9 Lessons About Love and Relationships My Sassy Grandmothers Have Taught Me

Recently, I took the opportunity to call my two grandmothers to find out what pearls of wisdom I could gather from them on the topic of love, marriage, and relationships. After all, both of my grandmothers were married for over 50 years before their husbands passed away. Equally importantly, both are happy to hum a ditty and dance around a room with you, both are generous with their love and time, and both are great with a comeback. So in short, both my grandmothers are supremely awesome women, with advice that should be heeded.

As a kid, grandmoms are these mystical creatures who give you unconditional love, candy, and toys. But if you’re lucky enough to have your grandparents in good health as you grow up (like I’ve been), you realize they are more than just “older people” with lessons to teach you and ways to spoil you. I’ve seen my grandmothers as women — I have laughed, fought, cried, and drank with them.

My mom’s mother is Thelma, but everyone calls her Nana (and I mean, everyone). Always open to a fun time, she is 88-years-old and can be found actively traveling, dancing around the kitchen, enjoying a Canadian club and club, and rocking leopard-print clothing (in a classy way).

My dad’s mother is Marie, but she goes by Mom-mom. Feisty and outspoken, Mom-mom is 82-years-old and can be found volunteering her time to women in need, drinking Bloody Marys, hosting the annual Gallagher Thanksgiving piñata, and telling people how it is (in a classy way).

Since my grandmothers live so close to one another, they spend time together — vacations, the theater, and lunch. Their banter is so outrageous that my boyfriend is convinced they should have their own reality show called Thelma and Marie. Both ladies have a lot of relationship experience that’s worth listening to. (As Mom-mom said, “Hey I’m intelligent — pay attention!”) So here's what the stars of Thelma and Marie told me about love, marriage, and all that relationship stuff.

1. Sometimes, You Really Do Just Know

I was surprised how quickly both my grandmothers knew they were in love with my grandfathers. Nana and my pop-pop didn't date before WWII (which he served in for four years). He had stopped by her house one day before the war and kissed her, but she didn’t see him again until the war was over when she went roller skating (with another guy) and saw my grandfather.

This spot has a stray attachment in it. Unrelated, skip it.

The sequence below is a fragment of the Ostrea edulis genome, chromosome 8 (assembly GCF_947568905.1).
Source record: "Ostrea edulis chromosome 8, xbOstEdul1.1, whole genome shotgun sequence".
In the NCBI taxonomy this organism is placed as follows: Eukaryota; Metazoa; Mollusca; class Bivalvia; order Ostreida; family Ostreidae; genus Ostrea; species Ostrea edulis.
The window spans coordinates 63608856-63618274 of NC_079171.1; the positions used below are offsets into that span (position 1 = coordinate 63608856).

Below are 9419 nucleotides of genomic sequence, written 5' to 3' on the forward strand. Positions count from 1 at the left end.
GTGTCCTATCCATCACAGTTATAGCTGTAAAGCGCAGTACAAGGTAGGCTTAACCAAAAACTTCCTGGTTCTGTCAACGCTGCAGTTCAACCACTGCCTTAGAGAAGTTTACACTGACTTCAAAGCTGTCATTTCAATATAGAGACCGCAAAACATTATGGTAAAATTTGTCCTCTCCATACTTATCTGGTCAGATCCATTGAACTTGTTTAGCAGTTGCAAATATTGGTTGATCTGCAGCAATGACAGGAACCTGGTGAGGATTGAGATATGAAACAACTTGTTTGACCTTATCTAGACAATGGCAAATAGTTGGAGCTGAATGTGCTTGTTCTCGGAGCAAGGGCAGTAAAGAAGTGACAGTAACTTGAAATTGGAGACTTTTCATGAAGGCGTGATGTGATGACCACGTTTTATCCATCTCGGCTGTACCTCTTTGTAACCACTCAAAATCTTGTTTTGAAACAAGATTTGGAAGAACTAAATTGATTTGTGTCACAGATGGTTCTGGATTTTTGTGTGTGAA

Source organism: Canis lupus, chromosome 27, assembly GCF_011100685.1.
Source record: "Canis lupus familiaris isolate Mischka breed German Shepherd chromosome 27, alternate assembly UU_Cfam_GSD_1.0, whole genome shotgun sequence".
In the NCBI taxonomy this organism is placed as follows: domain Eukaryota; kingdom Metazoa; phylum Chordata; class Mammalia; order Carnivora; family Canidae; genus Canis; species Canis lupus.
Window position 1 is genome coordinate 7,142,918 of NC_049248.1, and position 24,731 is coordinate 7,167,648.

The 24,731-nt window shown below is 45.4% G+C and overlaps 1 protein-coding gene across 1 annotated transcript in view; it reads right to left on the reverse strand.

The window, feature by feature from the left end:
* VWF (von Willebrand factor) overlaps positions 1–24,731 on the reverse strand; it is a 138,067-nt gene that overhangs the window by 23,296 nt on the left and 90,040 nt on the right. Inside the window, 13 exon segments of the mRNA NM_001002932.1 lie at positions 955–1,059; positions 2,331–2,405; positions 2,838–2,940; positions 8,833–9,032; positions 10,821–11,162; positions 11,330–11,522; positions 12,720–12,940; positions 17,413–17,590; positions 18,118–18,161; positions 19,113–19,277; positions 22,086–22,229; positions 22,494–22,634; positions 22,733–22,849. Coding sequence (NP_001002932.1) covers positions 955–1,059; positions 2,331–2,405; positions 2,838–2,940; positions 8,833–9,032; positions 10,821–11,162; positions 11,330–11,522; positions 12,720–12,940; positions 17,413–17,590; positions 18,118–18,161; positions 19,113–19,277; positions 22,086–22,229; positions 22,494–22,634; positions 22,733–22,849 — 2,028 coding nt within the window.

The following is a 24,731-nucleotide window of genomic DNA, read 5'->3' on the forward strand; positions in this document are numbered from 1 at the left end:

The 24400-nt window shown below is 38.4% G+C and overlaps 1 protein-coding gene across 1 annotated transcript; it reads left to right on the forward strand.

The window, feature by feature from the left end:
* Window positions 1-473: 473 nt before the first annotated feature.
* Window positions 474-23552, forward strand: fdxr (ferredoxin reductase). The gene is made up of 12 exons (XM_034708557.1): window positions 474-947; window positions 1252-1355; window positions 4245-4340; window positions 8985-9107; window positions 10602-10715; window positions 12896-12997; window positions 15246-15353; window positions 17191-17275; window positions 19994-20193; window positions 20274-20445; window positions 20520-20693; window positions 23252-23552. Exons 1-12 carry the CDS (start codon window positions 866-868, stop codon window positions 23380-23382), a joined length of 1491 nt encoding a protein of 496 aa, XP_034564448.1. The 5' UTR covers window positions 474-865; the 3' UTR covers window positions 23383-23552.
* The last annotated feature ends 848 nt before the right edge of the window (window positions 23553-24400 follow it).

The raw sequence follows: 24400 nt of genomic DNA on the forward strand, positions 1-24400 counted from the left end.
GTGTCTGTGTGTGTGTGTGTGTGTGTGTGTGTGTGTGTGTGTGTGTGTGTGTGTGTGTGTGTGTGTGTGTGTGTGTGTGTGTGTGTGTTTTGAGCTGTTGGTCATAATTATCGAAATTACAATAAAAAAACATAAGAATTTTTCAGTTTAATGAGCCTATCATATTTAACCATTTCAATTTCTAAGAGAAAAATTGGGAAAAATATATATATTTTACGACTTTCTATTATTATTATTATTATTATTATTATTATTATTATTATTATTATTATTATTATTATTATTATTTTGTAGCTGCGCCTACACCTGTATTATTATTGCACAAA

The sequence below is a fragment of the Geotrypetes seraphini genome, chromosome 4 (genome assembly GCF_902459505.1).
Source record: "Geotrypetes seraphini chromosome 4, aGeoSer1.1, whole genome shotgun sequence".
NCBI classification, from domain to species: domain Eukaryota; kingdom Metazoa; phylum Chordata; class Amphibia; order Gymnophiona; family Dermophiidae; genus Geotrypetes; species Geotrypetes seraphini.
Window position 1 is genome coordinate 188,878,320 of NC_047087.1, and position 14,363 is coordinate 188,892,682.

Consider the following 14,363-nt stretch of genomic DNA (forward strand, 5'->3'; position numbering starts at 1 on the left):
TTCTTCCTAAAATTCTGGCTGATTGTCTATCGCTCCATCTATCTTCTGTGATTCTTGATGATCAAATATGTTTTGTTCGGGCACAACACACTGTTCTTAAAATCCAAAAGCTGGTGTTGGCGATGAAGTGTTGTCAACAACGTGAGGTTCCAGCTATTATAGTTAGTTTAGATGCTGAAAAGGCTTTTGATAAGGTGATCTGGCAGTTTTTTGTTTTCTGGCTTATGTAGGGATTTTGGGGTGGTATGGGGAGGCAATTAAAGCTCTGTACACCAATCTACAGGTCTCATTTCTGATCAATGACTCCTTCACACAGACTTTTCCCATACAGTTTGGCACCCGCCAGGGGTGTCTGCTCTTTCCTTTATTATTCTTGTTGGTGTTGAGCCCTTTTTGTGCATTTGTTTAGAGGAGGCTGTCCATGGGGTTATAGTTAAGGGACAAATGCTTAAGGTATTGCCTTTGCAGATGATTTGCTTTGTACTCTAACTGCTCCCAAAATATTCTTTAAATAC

“And there he was, and I went ‘Uh-oh.’ As I soon as I saw him I was like, ‘Ah, there he is.’” He proposed to her two months after their first date. “He just said, ‘When we get married …’ and I said, ‘Oh, we’re getting married?’ and that was that.” They were married in September of 1946.

Mom-mom and her husband were in the same grade in high school, but not the same classes.

“I’ll tell you when I fell in love with him. We were in a classroom, we were signing a petition or something. And I didn’t have a pen and he was next to me … I looked around for a pen and he gave me his, but he opened it for me and he handed it to me. And that was how he was all his life. Your grandpop was a true gentleman.” Their courtship lasted through her training to be a nurse and his serving in the Korean War, and they were married in June of 1955.

2. Money Matters — But Not As Much As You Think

Nana says she was “lucky enough to be home” when her daughters were babies, and that she didn't have to go back to work when her oldest daughter was five, when she worked the night shift at a bank. “We needed the money. Money talks — it certainly does. But we never thought about money before we got married. He was working and I was working, and we got married. Nobody started with a bucket full of money in those days.”

And something that my great-great-grandmother told Mom-mom was, “Do not marry for money — marry for love.” And even though Mom-mom’s father gave her conflicting advice (asking her if she could marry a doctor since she was a nurse), she followed her heart.

When it comes to money, also make sure you discuss it as a couple — most of the time. “The best thing we ever did was say, ‘The money is our money,’” Mom-mom said. “Any big amount of money, we had to discuss together if we were going to spend it. Not every single cent — cause I wouldn’t have put up with that — but the big things, yes.”

3. Planning Is Overrated